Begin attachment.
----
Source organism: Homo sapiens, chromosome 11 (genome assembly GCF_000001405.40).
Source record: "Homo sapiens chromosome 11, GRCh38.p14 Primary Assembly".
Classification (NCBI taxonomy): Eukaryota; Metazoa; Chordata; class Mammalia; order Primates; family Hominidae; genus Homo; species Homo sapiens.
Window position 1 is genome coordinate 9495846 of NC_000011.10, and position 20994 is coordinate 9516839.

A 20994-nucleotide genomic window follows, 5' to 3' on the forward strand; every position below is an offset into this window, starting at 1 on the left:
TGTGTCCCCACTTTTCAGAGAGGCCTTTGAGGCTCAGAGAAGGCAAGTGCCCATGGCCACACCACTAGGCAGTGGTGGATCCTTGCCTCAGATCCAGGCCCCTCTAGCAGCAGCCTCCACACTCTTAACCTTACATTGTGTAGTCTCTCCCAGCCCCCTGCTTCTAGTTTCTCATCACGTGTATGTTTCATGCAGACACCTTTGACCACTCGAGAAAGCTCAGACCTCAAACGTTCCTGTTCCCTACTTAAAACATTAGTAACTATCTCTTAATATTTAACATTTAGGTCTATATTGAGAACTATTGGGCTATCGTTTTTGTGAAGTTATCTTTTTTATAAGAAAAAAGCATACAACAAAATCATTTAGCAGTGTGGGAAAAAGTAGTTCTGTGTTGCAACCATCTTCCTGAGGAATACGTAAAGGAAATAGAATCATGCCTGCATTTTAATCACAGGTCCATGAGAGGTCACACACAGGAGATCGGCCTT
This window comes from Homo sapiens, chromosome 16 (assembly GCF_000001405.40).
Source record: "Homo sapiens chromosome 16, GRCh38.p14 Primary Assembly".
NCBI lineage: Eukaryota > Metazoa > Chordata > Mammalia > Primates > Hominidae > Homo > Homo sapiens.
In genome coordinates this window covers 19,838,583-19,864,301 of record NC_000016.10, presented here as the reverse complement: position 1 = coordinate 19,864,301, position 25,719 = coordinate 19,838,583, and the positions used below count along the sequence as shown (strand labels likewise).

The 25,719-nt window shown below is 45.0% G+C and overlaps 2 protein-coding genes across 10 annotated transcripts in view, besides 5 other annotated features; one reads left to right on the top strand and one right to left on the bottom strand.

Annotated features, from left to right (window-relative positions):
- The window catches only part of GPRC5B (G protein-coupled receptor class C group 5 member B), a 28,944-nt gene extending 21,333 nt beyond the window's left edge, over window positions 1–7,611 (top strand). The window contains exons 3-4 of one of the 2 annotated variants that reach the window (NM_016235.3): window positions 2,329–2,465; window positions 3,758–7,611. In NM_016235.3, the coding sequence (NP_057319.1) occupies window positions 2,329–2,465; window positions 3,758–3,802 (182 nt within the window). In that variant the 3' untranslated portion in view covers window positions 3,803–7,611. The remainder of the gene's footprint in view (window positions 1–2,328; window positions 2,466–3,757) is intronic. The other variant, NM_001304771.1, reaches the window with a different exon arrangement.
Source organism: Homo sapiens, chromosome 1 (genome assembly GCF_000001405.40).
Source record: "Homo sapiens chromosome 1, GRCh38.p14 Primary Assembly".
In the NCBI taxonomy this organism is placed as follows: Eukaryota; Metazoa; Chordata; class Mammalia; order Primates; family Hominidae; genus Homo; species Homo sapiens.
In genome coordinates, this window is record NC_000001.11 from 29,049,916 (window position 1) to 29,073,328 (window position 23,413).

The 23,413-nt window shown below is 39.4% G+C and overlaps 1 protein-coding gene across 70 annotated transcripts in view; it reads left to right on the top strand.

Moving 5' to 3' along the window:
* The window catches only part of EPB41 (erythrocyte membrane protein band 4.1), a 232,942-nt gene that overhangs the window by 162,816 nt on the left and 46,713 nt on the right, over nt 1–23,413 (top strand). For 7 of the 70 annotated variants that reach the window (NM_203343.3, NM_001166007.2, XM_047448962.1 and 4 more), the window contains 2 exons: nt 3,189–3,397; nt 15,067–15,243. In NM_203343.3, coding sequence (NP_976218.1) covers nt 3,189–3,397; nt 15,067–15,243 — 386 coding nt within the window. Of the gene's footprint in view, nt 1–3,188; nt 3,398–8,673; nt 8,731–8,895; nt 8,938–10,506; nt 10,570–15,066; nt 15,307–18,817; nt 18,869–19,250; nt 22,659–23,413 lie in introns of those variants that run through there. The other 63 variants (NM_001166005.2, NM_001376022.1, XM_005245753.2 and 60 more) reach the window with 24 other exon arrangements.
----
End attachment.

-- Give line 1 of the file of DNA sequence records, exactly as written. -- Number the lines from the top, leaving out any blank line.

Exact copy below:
Source organism: Homo sapiens, chromosome 11 (genome assembly GCF_000001405.40).